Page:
My liberal arts training strongly shaped my work.
Geography provides a framework for combining tools from ecology, soil science, chemistry and history to study how people's use of the land transforms our environment.
My work strives to understand how chemicals important for life flow through soils, plants, water and air, and affect agricultural production, forest recovery and the climate.
The most exciting insights for me have come from thinking at the interface of fields of study and engaging with diverse collaborators who bring new perspectives and experiences.
This is one reason I’m also dedicated to boosting participation of historically underrepresented groups in science and welcoming students from all levels into my lab.
At the interface of teaching and learning, I find the classroom to be a place of discovery for my students and myself.
Bringing together students from different backgrounds in one course, we discovered that better communication across scientific communities could help answer a long-standing puzzle about processes linking soils and the ocean.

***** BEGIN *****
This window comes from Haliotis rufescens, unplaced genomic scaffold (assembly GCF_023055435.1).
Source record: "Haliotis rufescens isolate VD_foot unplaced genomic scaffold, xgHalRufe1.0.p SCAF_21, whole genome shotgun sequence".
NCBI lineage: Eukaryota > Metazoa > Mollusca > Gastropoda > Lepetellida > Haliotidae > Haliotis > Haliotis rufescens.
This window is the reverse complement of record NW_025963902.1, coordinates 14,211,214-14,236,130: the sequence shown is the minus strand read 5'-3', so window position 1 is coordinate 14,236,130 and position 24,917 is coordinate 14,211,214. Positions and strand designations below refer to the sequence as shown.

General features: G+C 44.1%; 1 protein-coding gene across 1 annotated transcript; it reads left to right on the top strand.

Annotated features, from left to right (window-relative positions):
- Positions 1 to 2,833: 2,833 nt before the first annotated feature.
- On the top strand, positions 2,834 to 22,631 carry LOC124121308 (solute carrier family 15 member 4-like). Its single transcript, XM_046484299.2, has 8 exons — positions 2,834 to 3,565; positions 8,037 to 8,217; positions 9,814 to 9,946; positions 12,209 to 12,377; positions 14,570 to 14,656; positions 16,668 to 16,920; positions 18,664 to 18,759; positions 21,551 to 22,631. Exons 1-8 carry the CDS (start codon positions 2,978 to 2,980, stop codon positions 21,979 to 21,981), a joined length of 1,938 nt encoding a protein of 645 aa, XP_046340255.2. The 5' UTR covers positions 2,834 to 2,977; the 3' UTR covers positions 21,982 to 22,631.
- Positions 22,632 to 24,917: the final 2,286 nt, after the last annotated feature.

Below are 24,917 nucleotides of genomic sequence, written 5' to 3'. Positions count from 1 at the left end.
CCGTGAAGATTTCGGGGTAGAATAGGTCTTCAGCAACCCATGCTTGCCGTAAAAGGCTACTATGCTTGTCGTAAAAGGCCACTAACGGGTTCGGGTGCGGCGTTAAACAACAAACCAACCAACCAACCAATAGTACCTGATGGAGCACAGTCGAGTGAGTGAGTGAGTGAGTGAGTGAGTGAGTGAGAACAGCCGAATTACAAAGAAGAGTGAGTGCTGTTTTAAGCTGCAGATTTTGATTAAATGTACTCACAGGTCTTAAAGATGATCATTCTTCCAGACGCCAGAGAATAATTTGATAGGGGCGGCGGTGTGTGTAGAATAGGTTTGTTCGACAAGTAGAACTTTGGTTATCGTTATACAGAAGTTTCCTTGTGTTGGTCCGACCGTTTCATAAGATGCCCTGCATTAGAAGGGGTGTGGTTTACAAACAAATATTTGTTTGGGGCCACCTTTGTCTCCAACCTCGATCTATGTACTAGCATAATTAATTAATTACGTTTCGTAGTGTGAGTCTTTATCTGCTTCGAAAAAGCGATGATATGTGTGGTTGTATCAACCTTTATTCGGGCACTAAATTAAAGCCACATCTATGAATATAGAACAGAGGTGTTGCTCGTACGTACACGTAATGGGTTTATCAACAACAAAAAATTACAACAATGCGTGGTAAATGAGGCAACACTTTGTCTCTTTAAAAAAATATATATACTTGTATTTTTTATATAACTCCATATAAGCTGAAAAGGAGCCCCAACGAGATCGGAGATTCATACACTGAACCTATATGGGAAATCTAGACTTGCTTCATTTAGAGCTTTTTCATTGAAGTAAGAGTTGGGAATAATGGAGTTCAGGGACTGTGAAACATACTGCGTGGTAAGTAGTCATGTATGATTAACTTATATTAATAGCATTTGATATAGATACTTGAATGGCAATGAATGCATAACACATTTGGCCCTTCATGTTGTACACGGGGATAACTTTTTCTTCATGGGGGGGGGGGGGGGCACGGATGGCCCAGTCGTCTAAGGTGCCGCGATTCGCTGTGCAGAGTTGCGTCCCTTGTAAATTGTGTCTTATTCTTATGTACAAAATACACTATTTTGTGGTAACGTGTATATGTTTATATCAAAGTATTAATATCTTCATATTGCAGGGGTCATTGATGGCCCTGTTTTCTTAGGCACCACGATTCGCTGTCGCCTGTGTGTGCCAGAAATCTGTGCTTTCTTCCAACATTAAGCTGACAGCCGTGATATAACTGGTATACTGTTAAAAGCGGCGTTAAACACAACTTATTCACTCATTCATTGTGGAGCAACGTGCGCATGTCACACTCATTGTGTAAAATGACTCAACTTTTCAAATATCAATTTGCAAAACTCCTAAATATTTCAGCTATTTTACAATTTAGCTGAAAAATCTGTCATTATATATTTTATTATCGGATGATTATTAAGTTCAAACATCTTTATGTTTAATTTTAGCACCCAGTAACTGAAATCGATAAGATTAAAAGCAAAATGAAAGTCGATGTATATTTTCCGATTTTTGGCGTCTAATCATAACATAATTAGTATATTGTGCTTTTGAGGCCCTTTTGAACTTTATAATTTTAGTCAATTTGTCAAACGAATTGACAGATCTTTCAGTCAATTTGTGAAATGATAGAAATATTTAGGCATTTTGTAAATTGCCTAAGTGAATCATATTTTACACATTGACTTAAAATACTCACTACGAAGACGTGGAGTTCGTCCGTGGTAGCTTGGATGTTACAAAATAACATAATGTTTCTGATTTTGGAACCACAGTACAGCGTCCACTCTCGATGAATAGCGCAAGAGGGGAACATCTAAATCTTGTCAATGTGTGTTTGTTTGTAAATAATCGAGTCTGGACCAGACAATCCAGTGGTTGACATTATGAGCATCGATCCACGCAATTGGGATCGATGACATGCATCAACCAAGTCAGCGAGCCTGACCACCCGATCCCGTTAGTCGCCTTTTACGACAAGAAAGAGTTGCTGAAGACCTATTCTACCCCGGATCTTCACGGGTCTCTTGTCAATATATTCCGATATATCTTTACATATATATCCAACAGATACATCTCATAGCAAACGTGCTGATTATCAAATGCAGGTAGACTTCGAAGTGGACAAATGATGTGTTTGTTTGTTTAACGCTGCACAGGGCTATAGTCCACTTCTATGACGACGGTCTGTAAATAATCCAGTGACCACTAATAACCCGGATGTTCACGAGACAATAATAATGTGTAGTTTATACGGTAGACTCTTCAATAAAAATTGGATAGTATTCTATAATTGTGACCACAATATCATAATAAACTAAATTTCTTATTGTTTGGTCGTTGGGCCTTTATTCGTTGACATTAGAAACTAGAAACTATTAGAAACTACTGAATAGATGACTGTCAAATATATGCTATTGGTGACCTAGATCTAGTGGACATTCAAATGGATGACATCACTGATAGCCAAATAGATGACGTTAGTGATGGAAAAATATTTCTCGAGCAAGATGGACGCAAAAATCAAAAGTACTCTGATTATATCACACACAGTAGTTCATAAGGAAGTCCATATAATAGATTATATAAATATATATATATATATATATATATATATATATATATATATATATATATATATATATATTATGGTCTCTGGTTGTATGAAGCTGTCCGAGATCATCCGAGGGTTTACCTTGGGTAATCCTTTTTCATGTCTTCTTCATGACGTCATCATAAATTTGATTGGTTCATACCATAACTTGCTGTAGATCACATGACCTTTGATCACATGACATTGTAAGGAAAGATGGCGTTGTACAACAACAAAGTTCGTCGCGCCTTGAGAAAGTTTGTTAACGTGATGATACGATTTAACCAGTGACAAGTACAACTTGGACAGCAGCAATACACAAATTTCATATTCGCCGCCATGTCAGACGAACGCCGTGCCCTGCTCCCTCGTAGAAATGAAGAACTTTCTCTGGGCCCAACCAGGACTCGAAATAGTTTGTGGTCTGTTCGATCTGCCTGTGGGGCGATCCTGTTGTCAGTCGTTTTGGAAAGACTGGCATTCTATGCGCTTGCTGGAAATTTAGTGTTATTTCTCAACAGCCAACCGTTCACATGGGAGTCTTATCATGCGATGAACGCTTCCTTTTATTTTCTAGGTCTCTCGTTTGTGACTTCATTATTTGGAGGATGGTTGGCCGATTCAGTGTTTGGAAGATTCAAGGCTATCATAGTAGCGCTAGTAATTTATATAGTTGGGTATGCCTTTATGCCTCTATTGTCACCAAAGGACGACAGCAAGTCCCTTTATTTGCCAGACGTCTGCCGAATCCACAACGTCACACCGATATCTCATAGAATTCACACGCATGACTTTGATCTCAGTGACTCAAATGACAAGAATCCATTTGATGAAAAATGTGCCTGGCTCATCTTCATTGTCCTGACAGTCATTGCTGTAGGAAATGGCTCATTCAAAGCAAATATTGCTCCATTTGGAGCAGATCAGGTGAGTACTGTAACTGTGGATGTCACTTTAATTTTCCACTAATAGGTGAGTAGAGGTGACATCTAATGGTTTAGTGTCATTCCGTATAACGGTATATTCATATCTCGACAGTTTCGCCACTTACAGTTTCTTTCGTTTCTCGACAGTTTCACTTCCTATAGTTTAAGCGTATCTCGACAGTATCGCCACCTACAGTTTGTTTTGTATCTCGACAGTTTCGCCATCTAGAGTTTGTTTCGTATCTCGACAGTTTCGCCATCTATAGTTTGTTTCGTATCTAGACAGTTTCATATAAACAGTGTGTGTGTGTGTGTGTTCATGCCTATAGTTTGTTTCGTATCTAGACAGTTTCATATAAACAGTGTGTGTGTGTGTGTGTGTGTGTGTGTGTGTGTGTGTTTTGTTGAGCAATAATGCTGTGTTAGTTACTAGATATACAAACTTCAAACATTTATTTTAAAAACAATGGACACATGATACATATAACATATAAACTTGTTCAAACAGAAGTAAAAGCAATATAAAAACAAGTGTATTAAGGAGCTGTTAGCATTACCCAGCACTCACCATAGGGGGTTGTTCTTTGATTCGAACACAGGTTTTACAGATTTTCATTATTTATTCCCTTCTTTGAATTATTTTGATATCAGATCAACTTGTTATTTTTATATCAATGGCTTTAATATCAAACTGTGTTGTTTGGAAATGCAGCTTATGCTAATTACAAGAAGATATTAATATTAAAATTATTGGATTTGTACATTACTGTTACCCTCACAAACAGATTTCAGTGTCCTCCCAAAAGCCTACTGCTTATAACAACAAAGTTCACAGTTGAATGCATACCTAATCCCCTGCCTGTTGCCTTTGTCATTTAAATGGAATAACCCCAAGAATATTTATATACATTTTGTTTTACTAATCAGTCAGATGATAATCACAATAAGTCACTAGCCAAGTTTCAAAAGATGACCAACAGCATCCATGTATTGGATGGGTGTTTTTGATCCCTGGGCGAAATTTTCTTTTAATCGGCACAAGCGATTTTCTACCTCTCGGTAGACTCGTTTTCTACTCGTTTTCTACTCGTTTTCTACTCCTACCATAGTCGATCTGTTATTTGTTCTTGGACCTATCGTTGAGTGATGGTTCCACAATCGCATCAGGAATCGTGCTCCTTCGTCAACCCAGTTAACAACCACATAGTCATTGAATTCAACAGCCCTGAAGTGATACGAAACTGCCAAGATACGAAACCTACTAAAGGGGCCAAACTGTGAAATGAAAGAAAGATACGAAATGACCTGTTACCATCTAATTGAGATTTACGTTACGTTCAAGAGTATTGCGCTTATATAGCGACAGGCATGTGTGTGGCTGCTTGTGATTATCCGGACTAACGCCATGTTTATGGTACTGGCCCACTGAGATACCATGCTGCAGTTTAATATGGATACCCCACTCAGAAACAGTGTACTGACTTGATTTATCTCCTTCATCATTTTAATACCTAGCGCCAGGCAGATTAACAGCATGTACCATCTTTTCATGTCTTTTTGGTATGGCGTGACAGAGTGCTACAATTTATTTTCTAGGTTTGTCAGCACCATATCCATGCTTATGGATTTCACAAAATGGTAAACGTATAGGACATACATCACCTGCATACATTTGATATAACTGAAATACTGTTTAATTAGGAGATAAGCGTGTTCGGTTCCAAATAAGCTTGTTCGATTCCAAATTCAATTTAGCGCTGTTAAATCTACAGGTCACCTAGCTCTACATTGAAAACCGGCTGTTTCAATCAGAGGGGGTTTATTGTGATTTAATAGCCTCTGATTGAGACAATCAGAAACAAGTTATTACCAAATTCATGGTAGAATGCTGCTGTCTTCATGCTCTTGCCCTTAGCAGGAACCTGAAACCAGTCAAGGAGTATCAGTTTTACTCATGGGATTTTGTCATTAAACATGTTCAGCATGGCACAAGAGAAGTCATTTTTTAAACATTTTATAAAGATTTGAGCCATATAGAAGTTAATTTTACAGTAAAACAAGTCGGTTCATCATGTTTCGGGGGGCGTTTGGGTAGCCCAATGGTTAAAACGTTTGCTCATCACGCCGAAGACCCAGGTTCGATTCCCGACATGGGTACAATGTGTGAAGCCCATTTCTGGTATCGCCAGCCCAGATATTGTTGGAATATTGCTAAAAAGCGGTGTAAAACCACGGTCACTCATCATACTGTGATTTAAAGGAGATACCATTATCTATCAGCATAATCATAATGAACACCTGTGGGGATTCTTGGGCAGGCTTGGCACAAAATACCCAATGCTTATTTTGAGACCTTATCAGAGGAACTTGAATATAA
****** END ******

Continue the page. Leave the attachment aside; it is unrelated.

Collaborations can pave the way for discoveries beyond those possible by one person alone.
A recent collaboration with scientists from 14 countries revealed some good news for tropical forests and helped us identify places where reforestation efforts can be most effective.
Like all research, one question leads to many more: How does a site's history affect how quickly tropical forests grow back? How can these forests help buffer humans and other species from future environmental change?
Discoveries arise when standing at physical interfaces on the landscape – between forest and pasture, rural and urban, land and water -- and seeing how boundaries are often blurry.